Stanley and Oliver, in their new jobs as footman and doorman at a ritzy hotel, wreak their usual havoc on the guests, including partially undressing a swanky blonde guest and repeatedly ... See full summary »
Oliver stands to inherit a large fortune from his rich Uncle Bernal, with the condition that he be happily married. But when Mrs. Hardy walks out just before Uncle Bernal is due for a visit... See full summary »
Among the horses stable hands Stanley and Oliver are tending is a thoroughbred named "Blue Boy." But when they overhear two men talking about a $5000 reward for the return of the stolen "... See full summary »
Door-to-door greeting card salesmen Stanley and Oliver call upon Mrs. Pierre Gustave, a woman distraught over her husband's neglect. They agree to her plan to reclaim her husband's ... See full summary »
When Laurel visits Hardy at home, hi-jinx occur and the Mrs. orders them out. They go to a golf course where they try to impress two young ladies and wind up in a mud-slinging fight with other golfers.
Stanley's attempts to treat Oliver's cold include dropping a swab down his friend's throat, applying a mustard plaster to his rump, and inflating the air mattress from the gas jet until it has Oliver pressed against the ceiling.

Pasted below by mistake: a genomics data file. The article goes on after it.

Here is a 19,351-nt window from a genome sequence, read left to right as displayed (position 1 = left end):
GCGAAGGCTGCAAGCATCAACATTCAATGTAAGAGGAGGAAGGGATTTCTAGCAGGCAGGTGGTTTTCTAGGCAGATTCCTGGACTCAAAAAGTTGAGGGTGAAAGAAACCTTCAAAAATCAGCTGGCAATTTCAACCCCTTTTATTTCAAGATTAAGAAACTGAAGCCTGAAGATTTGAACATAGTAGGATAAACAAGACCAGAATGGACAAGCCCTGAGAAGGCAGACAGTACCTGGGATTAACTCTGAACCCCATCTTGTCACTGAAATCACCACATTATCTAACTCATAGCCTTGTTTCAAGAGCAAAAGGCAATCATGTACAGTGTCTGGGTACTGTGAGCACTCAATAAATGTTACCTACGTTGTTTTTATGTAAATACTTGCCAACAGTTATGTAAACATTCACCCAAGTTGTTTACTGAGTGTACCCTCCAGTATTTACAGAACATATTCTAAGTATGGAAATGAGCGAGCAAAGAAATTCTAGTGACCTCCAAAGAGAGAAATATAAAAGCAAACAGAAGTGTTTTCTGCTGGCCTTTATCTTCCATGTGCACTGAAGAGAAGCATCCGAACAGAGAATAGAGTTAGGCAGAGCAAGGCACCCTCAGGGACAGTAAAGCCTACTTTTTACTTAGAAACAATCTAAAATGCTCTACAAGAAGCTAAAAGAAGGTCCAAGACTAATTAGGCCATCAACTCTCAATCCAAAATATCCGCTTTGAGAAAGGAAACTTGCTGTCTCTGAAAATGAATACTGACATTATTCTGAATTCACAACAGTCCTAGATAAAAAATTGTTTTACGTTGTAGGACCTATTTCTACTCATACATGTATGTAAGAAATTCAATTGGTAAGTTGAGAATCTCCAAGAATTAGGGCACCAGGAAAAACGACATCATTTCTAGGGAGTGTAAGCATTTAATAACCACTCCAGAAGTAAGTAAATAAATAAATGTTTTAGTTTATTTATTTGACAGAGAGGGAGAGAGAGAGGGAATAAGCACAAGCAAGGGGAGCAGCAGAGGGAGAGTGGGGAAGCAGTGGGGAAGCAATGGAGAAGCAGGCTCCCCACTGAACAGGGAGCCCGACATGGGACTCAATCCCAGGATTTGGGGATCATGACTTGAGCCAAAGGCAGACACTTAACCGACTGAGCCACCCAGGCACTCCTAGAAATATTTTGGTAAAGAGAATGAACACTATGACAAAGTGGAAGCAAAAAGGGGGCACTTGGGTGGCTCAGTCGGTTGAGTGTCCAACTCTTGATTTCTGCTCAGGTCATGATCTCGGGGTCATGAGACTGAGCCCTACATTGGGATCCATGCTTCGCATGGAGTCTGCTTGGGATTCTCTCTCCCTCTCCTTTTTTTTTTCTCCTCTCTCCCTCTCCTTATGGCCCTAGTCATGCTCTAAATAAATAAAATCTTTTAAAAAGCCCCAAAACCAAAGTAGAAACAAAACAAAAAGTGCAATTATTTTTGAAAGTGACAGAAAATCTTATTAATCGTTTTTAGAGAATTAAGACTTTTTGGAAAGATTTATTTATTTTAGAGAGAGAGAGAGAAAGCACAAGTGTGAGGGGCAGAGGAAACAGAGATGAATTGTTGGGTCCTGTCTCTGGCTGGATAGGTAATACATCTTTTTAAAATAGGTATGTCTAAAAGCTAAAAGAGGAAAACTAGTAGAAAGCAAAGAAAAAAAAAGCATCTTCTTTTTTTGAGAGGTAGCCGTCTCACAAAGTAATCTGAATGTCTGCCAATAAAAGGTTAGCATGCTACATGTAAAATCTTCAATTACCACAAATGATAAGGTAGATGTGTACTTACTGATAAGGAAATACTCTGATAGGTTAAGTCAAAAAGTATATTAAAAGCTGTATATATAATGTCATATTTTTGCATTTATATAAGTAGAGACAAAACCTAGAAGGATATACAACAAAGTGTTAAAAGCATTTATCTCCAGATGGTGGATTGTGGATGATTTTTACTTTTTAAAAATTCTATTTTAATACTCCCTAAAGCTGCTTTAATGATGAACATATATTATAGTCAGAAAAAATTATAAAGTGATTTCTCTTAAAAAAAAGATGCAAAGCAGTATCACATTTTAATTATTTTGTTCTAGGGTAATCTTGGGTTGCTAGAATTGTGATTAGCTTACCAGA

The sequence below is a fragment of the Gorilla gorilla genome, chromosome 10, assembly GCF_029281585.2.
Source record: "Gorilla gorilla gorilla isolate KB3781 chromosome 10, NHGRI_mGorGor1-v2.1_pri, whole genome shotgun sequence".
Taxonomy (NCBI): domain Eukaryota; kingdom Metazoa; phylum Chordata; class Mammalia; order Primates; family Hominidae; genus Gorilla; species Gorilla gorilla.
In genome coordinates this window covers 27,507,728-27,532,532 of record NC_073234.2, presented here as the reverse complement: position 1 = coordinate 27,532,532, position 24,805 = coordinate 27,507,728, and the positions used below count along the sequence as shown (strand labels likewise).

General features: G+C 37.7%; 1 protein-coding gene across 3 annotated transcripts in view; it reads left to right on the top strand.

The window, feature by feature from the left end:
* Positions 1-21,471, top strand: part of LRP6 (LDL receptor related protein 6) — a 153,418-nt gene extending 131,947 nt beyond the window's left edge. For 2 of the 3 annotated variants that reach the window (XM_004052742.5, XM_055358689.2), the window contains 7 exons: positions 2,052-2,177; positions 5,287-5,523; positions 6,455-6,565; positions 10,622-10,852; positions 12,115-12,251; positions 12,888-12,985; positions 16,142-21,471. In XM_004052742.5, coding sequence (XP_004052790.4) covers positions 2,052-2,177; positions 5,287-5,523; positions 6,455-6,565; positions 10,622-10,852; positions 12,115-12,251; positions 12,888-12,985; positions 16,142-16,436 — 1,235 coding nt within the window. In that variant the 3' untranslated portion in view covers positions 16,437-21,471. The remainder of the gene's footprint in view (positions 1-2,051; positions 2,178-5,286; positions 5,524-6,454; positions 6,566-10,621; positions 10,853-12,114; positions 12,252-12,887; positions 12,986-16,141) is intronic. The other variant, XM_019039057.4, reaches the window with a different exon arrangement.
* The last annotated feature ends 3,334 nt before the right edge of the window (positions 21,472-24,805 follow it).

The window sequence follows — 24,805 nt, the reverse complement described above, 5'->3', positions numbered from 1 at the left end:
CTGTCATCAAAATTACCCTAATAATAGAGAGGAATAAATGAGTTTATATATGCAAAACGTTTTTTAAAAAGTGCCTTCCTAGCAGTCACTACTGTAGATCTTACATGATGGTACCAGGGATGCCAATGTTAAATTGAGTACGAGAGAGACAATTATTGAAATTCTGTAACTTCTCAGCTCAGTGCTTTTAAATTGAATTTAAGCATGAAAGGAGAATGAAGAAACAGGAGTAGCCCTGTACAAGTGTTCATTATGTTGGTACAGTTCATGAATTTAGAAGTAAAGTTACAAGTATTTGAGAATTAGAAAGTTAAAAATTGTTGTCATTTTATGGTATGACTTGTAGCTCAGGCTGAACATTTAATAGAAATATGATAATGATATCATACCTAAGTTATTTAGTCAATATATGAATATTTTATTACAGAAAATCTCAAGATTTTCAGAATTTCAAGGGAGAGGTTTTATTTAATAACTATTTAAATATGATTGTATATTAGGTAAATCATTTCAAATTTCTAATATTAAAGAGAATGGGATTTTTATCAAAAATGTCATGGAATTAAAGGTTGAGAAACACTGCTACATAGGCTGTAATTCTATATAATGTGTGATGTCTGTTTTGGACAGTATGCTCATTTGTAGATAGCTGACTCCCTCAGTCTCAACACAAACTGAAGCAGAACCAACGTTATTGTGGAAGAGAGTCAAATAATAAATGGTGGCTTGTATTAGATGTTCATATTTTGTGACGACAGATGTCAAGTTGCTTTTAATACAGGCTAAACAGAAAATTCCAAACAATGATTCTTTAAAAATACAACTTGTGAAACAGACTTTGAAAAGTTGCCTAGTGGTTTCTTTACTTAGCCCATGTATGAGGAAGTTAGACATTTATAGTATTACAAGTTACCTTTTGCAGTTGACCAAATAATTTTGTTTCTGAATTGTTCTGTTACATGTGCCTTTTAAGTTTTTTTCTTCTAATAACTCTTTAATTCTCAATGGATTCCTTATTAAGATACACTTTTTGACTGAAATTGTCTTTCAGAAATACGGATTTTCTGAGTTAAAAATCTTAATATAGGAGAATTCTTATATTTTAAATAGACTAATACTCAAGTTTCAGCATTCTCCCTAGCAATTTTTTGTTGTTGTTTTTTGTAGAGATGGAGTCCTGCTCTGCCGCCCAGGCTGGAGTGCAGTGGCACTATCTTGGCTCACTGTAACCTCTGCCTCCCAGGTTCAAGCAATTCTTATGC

Stanley and Oliver, in their new jobs as footman and doorman at a ritzy hotel, wreak their usual havoc on the guests, including partially undressing a swanky blonde guest and repeatedly escorting a haughty Prussian nobleman into an empty elevator shaft. Written by
Paul Penna <email@example.com>
Noel Madison, who played the desk clerk, later said no one was prepared for the appearance of 17 year old Jean Harlow, who wore a translucent slip under her dress. Madison reported that, even though he had been in burlesque, he had "never seen anything like that before". See more »
"Must" viewing for all Stan and Ollie fans, as they make short shrift of an upscale hotel. It's also worth viewing for what is surely the only erotic moment in a Laurel & Hardy fan, as Stan causes Jean Harlow to inadvertently lose her dress. In R-rated terms it's nothing, but for 1929, it's pretty darn
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